Source: Worldscope, I/B/E/S, Refinitiv Datastream, UBS estimates as at 20 March 2020. Charts reproduced with permission. NAV= net asset value, SD= standard deviation. Past performance is not a guide to future performance. Estimated data may differ from final figures.
In the short term, markets will remain volatile and investing in this backdrop can be inherently uncomfortable. Before the market begins showing sign of normalisation there are several criteria that we think are needed:
- Peaking or signs that the coronavirus is being contained (especially in Europe and the US)
- A return to the smooth operating of capital markets (fixed income in particular)
- Adequate policy response (both monetary and fiscal)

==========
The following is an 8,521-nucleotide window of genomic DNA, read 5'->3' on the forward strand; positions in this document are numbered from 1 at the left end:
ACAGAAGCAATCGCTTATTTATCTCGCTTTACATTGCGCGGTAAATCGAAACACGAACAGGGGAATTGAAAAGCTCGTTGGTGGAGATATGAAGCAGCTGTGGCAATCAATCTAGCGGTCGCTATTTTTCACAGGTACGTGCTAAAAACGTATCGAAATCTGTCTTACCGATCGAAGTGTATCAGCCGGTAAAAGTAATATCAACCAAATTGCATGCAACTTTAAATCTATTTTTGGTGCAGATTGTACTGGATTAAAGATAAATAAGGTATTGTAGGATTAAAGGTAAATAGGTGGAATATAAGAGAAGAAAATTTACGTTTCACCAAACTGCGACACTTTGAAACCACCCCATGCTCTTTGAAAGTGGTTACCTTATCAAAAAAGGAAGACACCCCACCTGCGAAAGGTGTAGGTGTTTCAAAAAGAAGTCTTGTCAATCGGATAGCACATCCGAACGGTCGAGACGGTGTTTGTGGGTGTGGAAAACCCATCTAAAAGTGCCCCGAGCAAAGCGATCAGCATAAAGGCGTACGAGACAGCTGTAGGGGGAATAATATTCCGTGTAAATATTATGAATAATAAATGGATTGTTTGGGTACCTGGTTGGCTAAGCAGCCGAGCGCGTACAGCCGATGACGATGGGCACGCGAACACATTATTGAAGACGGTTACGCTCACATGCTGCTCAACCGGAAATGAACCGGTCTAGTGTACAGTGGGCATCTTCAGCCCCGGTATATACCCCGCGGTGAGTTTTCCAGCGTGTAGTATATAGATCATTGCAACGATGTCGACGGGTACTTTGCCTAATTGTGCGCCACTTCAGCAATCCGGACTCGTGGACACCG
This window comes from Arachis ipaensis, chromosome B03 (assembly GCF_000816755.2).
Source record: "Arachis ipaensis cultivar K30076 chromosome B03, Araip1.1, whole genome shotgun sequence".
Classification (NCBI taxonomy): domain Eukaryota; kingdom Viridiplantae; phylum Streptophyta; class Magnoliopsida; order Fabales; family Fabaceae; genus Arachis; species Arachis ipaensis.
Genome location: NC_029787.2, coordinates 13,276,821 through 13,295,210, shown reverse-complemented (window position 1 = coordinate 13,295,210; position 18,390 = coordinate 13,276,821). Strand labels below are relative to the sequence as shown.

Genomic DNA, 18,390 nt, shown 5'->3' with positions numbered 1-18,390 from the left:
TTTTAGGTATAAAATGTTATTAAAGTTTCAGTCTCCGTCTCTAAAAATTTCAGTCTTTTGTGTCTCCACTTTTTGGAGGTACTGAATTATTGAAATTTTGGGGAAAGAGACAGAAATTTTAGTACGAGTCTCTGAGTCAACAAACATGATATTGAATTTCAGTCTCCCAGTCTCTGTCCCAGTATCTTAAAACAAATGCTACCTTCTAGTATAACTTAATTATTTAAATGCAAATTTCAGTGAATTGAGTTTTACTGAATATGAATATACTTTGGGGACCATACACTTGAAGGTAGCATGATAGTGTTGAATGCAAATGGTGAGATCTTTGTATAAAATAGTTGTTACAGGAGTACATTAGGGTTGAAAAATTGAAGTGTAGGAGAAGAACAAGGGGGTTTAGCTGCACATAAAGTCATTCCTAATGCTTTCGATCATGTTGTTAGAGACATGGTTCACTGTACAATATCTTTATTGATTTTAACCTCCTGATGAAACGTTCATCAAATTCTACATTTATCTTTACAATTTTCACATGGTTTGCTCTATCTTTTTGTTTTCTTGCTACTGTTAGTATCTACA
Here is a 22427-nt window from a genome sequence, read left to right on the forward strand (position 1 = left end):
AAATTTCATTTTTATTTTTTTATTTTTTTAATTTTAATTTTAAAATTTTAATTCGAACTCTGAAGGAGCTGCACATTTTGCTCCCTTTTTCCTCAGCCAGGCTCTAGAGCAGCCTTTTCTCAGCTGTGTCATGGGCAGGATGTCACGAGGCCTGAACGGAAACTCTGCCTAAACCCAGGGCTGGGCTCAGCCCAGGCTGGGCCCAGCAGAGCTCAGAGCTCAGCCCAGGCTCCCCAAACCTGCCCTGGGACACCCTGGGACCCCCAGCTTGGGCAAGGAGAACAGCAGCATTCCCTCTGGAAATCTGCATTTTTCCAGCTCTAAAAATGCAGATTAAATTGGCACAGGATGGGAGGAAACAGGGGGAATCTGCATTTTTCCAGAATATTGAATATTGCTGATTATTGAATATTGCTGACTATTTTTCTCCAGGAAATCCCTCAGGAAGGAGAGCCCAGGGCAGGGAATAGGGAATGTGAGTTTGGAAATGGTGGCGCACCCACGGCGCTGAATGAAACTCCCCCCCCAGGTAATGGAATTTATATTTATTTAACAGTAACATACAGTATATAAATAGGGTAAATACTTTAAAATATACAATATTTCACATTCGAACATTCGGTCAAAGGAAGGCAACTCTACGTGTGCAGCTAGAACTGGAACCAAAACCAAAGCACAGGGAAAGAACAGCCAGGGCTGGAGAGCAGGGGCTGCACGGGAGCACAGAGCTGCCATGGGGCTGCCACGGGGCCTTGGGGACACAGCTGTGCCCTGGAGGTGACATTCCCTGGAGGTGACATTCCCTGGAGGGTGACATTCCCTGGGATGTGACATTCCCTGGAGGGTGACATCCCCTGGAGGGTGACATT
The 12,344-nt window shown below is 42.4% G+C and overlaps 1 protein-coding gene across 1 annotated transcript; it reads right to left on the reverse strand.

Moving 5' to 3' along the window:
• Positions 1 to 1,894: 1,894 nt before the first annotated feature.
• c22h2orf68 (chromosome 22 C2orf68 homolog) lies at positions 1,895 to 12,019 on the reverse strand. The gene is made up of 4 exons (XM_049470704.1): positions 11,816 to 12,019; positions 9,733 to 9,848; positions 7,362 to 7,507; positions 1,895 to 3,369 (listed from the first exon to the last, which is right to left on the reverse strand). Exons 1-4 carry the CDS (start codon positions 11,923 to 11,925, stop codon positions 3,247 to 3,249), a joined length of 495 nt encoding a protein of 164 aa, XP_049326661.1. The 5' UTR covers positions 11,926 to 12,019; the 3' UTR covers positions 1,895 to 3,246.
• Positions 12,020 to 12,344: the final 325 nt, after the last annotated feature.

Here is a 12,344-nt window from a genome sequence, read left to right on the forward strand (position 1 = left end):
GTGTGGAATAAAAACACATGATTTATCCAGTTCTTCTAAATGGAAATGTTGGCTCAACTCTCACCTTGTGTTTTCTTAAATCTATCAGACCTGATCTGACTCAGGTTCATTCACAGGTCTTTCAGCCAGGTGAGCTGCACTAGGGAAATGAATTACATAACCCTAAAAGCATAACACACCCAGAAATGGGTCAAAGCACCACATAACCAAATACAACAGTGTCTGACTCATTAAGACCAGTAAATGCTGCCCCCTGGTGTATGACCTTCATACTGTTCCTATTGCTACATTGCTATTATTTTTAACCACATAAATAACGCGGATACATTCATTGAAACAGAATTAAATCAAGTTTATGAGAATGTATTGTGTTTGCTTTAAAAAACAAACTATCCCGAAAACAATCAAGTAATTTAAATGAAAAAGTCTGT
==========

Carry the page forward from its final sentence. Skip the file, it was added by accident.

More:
Our portfolios continue to invest purely in liquid real estate securities. While investing in listed real estate may lead to greater volatility in the short term, it also may create opportunities to access real estate for less than its intrinsic value, which we believe to be the case today.
At present we see many compelling opportunities in the listed property sector at valuations not seen for more than a decade. With many property companies providing resilient cash flows, the good news is that we are ‘still being paid’ by regular income as we wait for a re-rating.
Note: Janus Henderson Investors makes no representation as to whether any illustration/example mentioned in this document is now or was ever held in any portfolio. Illustrations shown are for the limited purpose of highlighting specific elements of the research process. The examples are not intended to be a recommendation to buy or sell a security, or an indication of the holdings of any portfolio or an indication of performance for the subject company.